I smiled. And hoped that I would not be asked how I felt. But, it was hope against hope.
"How about you?"
I couldn't bullshit a response. Of course, that is also how I end up with very few colleagues who want to chat with me. Life is not at all about direct and open conversations. It is mostly about bullshit. And bullshit I detest.
I wouldn't want to bullshit in this context anyway. I love what I do. Engaging with students is what I want to do. To bug them with questions. To make them think. Why would I feel drained?
"I actually get depressed sometimes in the summer. I miss the interactions with students." Yep, that's what I replied.
Later, after returning to my office, I continued with the grading. Evidence was in plenty that students are thinking. And even questioning their own views of the world.
One student had written, "It makes me view both sides of an argument, which is something not a lot of classes offer." Why would I feel drained? In fact, I am energized with such feedback!
From another student: "This course is also really helping me think critically about the world and about anything I do." Or, how about this one: "The way the class is taught is different than any other class I have attended because the homework makes me think deeper ..."
What if you are a student and you find out that most faculty simply cannot wait for the term to end? That you are draining them of their energy? You see why Mark Edmundson wrote:
The students and the professors have made a deal: Neither of them has to throw himself heart and soul into what happens in the classroom.Of course, some exclaim those kinds of inanities because, well, academics simply do not know how to say hello and how to engage in a social conversation:
We do, however, feel that it’s necessary to yak about bullshit in academe. The uncomfortable academic -- always hyperbolic in his/her semesterlong anxiety of teaching -- does not know what to say when passing a colleague on campus or chatting in a book exhibit at a conference or spending a minute in the elevator as it proceeds to one’s floor. There’s an uncomfortable silence. What to do? Express something phatic. “How’s your semester going?” “Busy, busy, busy!”It is a highly narcissistic profession; it's all about the faculty. Oh well, yet another day in the loony bin! ;)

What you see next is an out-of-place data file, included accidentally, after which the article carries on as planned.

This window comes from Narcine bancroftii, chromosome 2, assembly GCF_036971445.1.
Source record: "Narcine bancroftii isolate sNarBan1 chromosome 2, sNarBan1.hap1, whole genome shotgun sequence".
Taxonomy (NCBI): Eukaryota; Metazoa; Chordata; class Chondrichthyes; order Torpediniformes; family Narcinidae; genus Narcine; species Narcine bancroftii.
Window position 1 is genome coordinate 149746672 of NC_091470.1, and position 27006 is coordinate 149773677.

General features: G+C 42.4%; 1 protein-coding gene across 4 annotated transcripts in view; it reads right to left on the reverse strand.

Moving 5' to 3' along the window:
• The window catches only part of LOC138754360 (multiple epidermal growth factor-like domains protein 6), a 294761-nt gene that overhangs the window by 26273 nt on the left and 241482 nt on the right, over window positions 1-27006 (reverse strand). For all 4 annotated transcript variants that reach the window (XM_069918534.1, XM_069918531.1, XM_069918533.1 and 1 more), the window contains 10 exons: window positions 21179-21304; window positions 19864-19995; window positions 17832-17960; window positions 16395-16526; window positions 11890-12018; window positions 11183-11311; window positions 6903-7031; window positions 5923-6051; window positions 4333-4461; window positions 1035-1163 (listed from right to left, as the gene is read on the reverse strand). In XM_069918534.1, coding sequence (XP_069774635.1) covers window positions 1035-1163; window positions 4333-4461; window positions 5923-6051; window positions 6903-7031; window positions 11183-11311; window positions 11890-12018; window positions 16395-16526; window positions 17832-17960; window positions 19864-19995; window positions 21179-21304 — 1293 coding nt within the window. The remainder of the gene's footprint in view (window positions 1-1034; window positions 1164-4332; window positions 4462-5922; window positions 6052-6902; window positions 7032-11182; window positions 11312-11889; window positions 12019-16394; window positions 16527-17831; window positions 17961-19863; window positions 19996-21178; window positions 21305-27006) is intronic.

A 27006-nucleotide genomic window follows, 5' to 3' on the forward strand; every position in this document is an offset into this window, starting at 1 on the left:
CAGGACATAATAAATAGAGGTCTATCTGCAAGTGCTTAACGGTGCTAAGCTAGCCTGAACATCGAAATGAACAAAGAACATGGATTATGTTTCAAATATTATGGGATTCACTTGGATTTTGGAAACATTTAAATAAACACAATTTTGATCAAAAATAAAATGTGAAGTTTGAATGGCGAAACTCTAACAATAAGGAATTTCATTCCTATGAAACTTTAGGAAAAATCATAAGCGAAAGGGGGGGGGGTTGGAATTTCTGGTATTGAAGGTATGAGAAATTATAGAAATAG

Phatic addresses are comforting. They allow us to pass over that awkward silence that arises among academics who spend their days with so much to discuss (their own work, classroom lectures, theory, administrative issues, politics, race, gender), but when confronted with the casual moment know only the at-hand phatic comment. “Glad the semester is almost over” comforts both sides of the conversation. Thank God I don’t have to actually inquire into your life; thank God I don’t have to respond. Thank God I don’t have to know what really caused certain things to occur in a certain city in America. Thank God I don’t have to deal with any yak or bullshit."Thank God I don’t have to deal with any yak or bullshit" from faculty colleagues is the only comforting thought about the term coming to an end. But, I know I won't be able to wait to meet with students. Because it is phenomenally energizing to read something like:
This course has opened my eyes for a lot of reasons.